To Dissect a Mockingbird
started 8/9/2002; 11:25:18 PM  last post 4/11/2003; 1:36:56 PM


jon fernquest  To Dissect a Mockingbird
8/9/2002; 11:25:18 PM (reads: 1792, responses: 3)


To Dissect a Mockingbird 
Subtitled "A Graphical Notation for the Lambda Calculus with Animated Reduction."
A visual introduction to the lambda calculus.
Scroll slowly down the page and watch the animations.
(Source:
Lambda Calculus <> Category Theory Discussion)
As pointed out by Raymond Smullyan the eminent logician and author of
several puzzle books, the theory of combinators is an abstract science
dealing with objects whose only important property is how they act upon
each other. We are free to choose other properties of these objects in
any way we like. In his delightful book "To mock a mockingbird",
Smullyan (1985) chooses birds for his combinators, in memory of Haskell
Curry, an early pioneer in the theory of combinators (1958) and an avid birdwatcher.
The story begins,
"A certain enchanted forest is inhabited by talking birds.
Given any birds A and B, if you call out the name of B to A,
then A will respond by calling out the name of some bird to you;
this bird we designate AB. Thus AB is the bird named by A upon hearing the name of B."
...
In the hope of making it even easier I introduce the following
graphical notation by extending Smullyan's bird metaphor. We will
go inside the birds' heads and see how to draw diagrams of the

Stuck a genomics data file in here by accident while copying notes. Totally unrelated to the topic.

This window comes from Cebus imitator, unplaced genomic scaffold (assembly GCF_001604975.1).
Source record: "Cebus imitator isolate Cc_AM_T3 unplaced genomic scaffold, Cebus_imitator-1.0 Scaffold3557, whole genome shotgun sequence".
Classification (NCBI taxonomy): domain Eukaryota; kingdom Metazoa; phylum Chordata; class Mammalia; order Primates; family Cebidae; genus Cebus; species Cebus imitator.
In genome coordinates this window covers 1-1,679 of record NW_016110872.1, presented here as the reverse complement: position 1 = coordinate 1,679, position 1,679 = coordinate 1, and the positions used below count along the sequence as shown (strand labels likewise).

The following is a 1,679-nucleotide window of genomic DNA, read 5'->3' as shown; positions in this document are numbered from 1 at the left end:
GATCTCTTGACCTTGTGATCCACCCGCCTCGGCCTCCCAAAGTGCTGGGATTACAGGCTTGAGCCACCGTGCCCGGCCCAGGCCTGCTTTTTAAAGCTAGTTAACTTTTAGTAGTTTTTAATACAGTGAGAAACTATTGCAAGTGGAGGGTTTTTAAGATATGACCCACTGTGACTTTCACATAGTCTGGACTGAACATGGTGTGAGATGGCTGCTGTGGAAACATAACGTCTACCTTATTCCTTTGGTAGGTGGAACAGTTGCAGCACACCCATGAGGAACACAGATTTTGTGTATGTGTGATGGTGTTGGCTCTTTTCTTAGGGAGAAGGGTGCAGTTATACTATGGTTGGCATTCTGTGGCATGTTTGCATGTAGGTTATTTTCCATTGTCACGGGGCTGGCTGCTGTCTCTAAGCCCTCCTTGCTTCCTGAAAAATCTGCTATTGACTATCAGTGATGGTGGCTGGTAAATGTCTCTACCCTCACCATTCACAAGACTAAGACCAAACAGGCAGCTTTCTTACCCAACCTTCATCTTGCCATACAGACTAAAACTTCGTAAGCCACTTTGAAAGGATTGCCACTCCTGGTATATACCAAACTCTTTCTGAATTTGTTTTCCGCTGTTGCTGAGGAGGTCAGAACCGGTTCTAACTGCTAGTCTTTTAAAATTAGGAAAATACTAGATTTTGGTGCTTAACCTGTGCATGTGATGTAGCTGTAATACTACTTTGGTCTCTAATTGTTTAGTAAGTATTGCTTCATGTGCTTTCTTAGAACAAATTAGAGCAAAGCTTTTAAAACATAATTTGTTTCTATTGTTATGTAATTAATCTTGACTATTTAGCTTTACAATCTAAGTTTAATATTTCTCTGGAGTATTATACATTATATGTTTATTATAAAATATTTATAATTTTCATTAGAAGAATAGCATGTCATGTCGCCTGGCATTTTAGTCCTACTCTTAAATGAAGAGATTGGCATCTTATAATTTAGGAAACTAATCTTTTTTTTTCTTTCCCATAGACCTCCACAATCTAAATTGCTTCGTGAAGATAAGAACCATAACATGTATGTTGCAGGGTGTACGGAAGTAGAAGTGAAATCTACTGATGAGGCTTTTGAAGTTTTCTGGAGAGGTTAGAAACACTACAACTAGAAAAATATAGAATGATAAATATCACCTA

internal plumbing which connects their ear to their throat in
order to produce the correct song in response to each song that they hear.
Posted to LC by jon fernquest on 8/9/02; 11:31:41 PM





I really enjoyed this article. I've been trying to get a hold of a copy of Smullyan's "To Mock A Mockingbird" for some time now, but it's out of print and seemingly completely unavailable. If anyone locates a copy and would be willing to sell it, please let me know  I'll pay good money ;)
I find combinators fascinating. They represent the most minimalistic example of universal computation that I've ever seen. It's a shame that most CS graduates will never hear of them in their courses, since most books on theoretical computer science don't even mention them (or lambda calculus itself, for that matter). Also, Haskell Curry's pioneering work on combinators is totally out of print as well (alas). Dover has reprinted his "Foundations of Mathematical Logic", which contains some stuff on combinators, but the real meat is in his twovolume set "Combinatory Logic" (cowritten with Richard Feys and others). I wish Dover would reprint those volumes as well. The languages APL and J show a lot of the combinator influence, as does (less seriously) unlambda.


Ehud Lamm  Re: To Dissect a Mockingbird
8/10/2002; 3:07:05 AM (reads: 1107, responses: 0)



Chris Rathman  Re: To Dissect a Mockingbird
4/11/2003; 1:36:56 PM (reads: 710, responses: 0)


I know it's been a while since this was posted, but being a slow reader... :)
About twothirds of the way through the article the author shifts the base combinators from SK to JI in the derivation of the common derivative combinators. Problem is that the author never describes J in terms of SK  thus leaving me in the lurch about the mapping. Perhaps he was leaving it as an academic exercise?
For those of us nonstudents, what is J when described in the base SK combinators where:
Jay => Jabcd = ab(adc)
Thanks.